Now, in the second half of 2022, the global economy is gripped by inflation. Responding to the supply disruption stemming from the pandemic – compounded by the war in Ukraine – with policies designed to artificially boost demand through credit expansion could not have had any other result. The policy-induced inflation the world is now facing should have been eminently predictable.

The point of this preamble is the recognition that advanced economy currencies are now behaving like currencies in emerging markets. In the nine months ended September 30, 2022, major developed market currencies, as measured by the DXY Index, depreciated 14.7% against the U.S. dollar. In contrast, the basket of emerging market currencies, as represented in the MSCI Emerging Markets Currency Index, depreciated just 8.2% over the same time period.

Yes, the date range above is selective and short, but it is meaningful because it represents the real-time denouement of long-running and ill-advised policymaking in advanced economies. Put differently, the risk differential, related to economic policy and currency stability, between developed and emerging markets is narrowing.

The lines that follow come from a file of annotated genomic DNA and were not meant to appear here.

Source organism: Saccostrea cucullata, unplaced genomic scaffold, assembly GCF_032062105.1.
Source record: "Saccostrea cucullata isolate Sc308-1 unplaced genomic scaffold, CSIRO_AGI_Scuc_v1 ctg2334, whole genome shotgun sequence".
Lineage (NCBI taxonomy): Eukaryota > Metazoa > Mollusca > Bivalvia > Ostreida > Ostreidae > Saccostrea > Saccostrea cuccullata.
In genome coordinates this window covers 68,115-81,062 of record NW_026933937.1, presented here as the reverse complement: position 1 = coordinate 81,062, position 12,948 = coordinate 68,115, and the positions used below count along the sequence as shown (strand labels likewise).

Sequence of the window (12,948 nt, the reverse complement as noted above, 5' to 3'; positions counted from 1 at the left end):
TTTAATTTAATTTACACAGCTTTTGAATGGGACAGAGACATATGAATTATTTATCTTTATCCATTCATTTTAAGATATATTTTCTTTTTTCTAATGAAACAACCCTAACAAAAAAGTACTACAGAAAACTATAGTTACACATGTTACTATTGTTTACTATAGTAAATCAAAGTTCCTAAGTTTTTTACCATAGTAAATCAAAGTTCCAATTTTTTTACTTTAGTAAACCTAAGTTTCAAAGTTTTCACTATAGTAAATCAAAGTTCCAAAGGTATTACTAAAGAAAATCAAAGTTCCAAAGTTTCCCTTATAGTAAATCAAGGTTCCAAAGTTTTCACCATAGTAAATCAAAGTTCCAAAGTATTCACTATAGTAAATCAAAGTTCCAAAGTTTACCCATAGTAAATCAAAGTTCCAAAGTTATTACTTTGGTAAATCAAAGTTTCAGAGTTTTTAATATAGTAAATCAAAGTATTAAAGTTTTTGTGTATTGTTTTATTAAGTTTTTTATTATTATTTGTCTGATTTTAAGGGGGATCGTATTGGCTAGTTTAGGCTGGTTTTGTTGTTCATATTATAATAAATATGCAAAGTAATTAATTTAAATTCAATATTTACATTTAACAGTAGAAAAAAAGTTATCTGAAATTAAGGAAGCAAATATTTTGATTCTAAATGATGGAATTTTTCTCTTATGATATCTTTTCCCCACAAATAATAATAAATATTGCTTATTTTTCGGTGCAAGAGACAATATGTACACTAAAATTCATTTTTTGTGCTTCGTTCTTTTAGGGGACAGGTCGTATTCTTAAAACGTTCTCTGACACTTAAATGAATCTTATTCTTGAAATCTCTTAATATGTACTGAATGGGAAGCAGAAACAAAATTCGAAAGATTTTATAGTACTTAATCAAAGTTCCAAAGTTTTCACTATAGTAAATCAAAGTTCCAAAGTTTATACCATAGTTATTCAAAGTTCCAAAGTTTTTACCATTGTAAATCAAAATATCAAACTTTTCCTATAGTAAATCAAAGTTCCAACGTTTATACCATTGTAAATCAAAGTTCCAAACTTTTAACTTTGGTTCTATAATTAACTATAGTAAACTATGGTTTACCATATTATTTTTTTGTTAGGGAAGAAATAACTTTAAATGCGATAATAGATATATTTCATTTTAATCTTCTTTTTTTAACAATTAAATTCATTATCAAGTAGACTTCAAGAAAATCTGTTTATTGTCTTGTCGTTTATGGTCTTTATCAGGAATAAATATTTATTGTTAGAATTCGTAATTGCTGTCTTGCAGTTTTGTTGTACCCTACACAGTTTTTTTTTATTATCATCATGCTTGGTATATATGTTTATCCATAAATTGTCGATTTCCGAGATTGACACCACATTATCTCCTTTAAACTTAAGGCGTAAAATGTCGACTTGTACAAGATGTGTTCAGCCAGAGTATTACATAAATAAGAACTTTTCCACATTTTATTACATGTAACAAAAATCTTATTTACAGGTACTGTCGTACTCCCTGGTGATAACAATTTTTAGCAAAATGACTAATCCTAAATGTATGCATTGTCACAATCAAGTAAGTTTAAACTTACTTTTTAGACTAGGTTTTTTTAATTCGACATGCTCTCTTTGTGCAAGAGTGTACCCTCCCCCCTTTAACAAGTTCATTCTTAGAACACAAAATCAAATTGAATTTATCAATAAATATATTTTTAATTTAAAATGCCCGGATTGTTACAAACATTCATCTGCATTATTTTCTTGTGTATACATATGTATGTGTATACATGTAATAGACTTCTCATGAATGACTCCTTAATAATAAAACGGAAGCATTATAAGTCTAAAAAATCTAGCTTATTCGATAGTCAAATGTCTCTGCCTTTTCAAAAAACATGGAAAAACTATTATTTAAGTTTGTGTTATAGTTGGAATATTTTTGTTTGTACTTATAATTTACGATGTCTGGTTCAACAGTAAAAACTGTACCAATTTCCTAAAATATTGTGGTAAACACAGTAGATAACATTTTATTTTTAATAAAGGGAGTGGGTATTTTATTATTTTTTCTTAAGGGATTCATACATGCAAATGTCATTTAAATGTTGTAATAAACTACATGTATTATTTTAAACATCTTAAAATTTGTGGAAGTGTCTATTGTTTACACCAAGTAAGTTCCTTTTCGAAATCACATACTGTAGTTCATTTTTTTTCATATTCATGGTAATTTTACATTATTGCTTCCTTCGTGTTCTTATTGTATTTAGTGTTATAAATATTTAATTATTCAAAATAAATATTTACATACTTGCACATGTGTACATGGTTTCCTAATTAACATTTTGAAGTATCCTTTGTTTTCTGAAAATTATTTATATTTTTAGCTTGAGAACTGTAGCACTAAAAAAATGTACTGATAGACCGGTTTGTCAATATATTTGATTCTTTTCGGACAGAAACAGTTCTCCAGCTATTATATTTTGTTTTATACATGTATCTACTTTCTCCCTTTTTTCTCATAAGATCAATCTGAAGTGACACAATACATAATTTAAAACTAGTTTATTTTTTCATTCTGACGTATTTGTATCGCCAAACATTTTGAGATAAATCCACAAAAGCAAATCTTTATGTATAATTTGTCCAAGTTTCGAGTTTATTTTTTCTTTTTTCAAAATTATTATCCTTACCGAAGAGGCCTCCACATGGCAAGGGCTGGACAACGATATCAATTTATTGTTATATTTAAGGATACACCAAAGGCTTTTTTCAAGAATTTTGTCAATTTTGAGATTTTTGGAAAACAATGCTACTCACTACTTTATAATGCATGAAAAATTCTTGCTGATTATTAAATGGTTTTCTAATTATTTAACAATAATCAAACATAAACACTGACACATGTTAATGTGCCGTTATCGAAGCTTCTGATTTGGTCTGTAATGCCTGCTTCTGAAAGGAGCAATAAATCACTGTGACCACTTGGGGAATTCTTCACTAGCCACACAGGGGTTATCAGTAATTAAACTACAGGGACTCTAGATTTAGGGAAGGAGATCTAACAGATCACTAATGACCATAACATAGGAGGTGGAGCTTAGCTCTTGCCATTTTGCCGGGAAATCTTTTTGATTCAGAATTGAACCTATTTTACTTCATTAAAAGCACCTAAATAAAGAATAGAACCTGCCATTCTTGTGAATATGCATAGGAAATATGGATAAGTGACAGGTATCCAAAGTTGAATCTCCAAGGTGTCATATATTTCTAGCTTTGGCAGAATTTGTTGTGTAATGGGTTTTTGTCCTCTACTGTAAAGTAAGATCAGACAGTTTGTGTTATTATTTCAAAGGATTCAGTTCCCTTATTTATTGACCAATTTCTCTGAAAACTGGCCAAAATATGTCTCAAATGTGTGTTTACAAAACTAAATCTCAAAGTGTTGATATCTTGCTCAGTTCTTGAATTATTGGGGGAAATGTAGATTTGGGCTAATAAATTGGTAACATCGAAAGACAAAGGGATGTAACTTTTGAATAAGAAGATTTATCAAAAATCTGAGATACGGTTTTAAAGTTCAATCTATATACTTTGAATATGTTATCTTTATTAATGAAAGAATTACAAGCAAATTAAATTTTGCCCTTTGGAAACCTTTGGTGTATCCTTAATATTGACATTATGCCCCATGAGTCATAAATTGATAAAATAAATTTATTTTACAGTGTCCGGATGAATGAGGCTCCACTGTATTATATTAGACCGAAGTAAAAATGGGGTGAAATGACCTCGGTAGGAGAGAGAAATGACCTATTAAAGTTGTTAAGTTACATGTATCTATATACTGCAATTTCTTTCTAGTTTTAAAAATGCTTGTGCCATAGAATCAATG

This updated risk assessment of advanced economy currencies, combined with generally acknowledged high valuations in the securities markets of these countries, may result in a “push factor” away from developed market assets, as investors seek higher risk-adjusted returns elsewhere. Whether the emerging markets asset class can demonstrate a “pull factor” for those savings by offering relatively stable currencies, lower valuations, and higher growth rates remains to be seen.